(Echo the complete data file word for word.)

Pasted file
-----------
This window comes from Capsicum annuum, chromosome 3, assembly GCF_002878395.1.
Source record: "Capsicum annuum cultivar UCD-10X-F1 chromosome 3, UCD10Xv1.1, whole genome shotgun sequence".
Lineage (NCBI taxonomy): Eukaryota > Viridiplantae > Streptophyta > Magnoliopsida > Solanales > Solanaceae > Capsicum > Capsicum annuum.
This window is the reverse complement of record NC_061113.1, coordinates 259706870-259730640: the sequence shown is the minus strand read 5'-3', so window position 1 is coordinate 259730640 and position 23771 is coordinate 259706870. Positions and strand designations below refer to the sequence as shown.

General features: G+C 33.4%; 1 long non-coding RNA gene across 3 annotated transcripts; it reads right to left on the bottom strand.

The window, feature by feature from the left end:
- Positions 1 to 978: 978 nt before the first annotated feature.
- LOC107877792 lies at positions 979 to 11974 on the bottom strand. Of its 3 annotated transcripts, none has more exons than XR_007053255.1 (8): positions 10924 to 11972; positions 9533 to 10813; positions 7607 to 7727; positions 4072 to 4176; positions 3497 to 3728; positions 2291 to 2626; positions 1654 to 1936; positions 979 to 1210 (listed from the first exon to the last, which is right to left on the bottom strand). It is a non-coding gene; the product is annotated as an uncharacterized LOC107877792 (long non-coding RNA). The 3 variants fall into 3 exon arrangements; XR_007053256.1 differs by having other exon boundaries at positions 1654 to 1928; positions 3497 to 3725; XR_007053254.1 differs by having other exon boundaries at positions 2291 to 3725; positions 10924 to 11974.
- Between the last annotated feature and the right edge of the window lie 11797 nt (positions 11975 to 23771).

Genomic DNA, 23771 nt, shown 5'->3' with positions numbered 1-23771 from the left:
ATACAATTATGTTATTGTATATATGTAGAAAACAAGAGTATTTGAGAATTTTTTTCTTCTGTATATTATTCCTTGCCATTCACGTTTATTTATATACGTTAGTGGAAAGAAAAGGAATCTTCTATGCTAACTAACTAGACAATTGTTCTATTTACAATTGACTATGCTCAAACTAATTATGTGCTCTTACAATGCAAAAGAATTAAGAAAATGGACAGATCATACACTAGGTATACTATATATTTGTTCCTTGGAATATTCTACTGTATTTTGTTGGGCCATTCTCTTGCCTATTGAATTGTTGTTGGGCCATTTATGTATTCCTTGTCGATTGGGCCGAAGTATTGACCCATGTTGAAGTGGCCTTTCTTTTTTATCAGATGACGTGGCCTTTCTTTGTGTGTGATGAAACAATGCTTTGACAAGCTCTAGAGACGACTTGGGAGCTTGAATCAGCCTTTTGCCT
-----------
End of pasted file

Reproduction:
This window comes from Capsicum annuum, chromosome 3, assembly GCF_002878395.1.
Source record: "Capsicum annuum cultivar UCD-10X-F1 chromosome 3, UCD10Xv1.1, whole genome shotgun sequence".
Lineage (NCBI taxonomy): Eukaryota > Viridiplantae > Streptophyta > Magnoliopsida > Solanales > Solanaceae > Capsicum > Capsicum annuum.
This window is the reverse complement of record NC_061113.1, coordinates 259706870-259730640: the sequence shown is the minus strand read 5'-3', so window position 1 is coordinate 259730640 and position 23771 is coordinate 259706870. Positions and strand designations below refer to the sequence as shown.

General features: G+C 33.4%; 1 long non-coding RNA gene across 3 annotated transcripts; it reads right to left on the bottom strand.

The window, feature by feature from the left end:
- Positions 1 to 978: 978 nt before the first annotated feature.
- LOC107877792 lies at positions 979 to 11974 on the bottom strand. Of its 3 annotated transcripts, none has more exons than XR_007053255.1 (8): positions 10924 to 11972; positions 9533 to 10813; positions 7607 to 7727; positions 4072 to 4176; positions 3497 to 3728; positions 2291 to 2626; positions 1654 to 1936; positions 979 to 1210 (listed from the first exon to the last, which is right to left on the bottom strand). It is a non-coding gene; the product is annotated as an uncharacterized LOC107877792 (long non-coding RNA). The 3 variants fall into 3 exon arrangements; XR_007053256.1 differs by having other exon boundaries at positions 1654 to 1928; positions 3497 to 3725; XR_007053254.1 differs by having other exon boundaries at positions 2291 to 3725; positions 10924 to 11974.
- Between the last annotated feature and the right edge of the window lie 11797 nt (positions 11975 to 23771).

Genomic DNA, 23771 nt, shown 5'->3' with positions numbered 1-23771 from the left:
ATACAATTATGTTATTGTATATATGTAGAAAACAAGAGTATTTGAGAATTTTTTTCTTCTGTATATTATTCCTTGCCATTCACGTTTATTTATATACGTTAGTGGAAAGAAAAGGAATCTTCTATGCTAACTAACTAGACAATTGTTCTATTTACAATTGACTATGCTCAAACTAATTATGTGCTCTTACAATGCAAAAGAATTAAGAAAATGGACAGATCATACACTAGGTATACTATATATTTGTTCCTTGGAATATTCTACTGTATTTTGTTGGGCCATTCTCTTGCCTATTGAATTGTTGTTGGGCCATTTATGTATTCCTTGTCGATTGGGCCGAAGTATTGACCCATGTTGAAGTGGCCTTTCTTTTTTATCAGATGACGTGGCCTTTCTTTGTGTGTGATGAAACAATGCTTTGACAAGCTCTAGAGACGACTTGGGAGCTTGAATCAGCCTTTTGCCT